Spanning the reigns of British history's most remarkable dynasty, The Burning Time is a vivid insight into an era in which what was orthodoxy one year might be dangerous heresy the next. The first martyrs were Catholics, who cleaved to Rome in defiance of Henry VIII's break with the papacy. But with the accession of Henry's daughter Mary - soon to be nicknamed 'Bloody Mary' - the charge of heresy was levelled against devout Protestants, who chose to burn rather than recant.
At the centre of Virginia Rounding's vivid account of this extraordinary period are two very different characters. The first is Richard Rich, Thomas Cromwell's protégé, who, almost uniquely, remained in a position of great power, influence and wealth under three Tudor monarchs, and who helped send many devout men and women to their deaths. The second is John Deane, Rector of St Bartholomew's, who was able, somehow, to navigate the treacherous waters of changing dogma and help others to survive.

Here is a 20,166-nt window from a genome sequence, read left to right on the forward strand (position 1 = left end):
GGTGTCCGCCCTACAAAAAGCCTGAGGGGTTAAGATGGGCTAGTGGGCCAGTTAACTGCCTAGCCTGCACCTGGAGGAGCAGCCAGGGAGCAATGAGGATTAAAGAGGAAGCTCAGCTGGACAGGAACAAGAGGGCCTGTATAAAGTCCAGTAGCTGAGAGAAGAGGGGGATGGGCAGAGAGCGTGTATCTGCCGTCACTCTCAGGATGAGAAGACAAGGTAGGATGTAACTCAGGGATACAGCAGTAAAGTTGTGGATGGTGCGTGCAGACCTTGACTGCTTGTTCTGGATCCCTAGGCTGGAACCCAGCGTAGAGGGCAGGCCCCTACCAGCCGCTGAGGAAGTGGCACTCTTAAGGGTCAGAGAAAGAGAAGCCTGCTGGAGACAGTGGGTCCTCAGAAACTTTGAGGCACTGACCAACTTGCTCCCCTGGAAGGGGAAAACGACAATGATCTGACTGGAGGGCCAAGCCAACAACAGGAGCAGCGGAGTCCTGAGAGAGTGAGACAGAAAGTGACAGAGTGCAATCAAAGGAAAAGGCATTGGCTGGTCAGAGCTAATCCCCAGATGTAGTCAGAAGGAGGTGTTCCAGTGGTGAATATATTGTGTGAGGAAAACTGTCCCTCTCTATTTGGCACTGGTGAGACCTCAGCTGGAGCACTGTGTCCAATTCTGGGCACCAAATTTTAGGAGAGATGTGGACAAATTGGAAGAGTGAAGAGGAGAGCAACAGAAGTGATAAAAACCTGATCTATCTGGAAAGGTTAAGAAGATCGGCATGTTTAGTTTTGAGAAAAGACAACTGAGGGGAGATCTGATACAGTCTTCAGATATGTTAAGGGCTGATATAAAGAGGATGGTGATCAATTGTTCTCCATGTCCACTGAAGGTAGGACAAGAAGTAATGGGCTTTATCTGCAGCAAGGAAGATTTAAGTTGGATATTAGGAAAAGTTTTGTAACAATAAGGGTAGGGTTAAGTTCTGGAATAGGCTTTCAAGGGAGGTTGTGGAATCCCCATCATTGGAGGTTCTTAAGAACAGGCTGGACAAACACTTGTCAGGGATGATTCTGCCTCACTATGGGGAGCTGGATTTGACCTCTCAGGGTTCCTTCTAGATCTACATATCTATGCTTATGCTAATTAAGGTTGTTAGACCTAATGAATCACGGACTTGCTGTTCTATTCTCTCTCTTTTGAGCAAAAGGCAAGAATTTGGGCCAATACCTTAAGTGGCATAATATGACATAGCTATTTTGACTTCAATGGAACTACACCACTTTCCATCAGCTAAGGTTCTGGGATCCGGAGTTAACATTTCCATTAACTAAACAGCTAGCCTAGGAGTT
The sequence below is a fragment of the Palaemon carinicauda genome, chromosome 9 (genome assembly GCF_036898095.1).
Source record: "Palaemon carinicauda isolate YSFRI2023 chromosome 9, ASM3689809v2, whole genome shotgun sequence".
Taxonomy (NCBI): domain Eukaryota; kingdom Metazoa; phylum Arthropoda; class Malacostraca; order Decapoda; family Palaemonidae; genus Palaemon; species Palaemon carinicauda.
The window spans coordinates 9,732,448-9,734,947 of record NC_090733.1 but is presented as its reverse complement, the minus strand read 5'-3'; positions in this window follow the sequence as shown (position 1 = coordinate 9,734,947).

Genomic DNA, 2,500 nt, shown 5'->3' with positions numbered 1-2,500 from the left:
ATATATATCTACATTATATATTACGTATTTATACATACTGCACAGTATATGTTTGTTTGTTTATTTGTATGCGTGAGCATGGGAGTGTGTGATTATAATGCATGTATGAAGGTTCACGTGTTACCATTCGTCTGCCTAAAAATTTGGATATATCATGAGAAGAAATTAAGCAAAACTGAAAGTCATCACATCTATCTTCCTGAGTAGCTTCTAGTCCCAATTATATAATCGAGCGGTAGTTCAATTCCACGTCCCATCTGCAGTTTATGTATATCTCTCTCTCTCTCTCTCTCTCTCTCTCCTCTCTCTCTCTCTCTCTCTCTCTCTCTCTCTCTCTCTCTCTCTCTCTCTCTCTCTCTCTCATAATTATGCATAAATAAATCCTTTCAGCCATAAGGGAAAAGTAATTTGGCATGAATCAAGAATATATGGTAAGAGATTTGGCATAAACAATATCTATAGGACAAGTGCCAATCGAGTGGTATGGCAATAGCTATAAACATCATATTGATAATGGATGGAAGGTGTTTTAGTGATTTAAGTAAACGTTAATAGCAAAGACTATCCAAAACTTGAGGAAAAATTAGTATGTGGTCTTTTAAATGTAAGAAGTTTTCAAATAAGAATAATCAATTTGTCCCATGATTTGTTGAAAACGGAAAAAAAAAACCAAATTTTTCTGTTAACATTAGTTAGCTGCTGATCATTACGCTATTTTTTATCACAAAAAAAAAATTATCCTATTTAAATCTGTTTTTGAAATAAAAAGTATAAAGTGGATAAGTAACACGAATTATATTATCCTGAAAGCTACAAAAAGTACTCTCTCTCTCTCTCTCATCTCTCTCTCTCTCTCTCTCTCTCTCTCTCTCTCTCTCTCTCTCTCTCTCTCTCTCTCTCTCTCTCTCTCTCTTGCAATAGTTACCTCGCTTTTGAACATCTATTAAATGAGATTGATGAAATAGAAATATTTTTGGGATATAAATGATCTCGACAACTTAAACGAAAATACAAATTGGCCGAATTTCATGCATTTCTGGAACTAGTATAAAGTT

The Burning Time is their story, but it is also the story of the hundreds of men and women who were put to the fire for their faith. It is a gripping insight into a time when people were willing to die, and to kill, in the name of religion.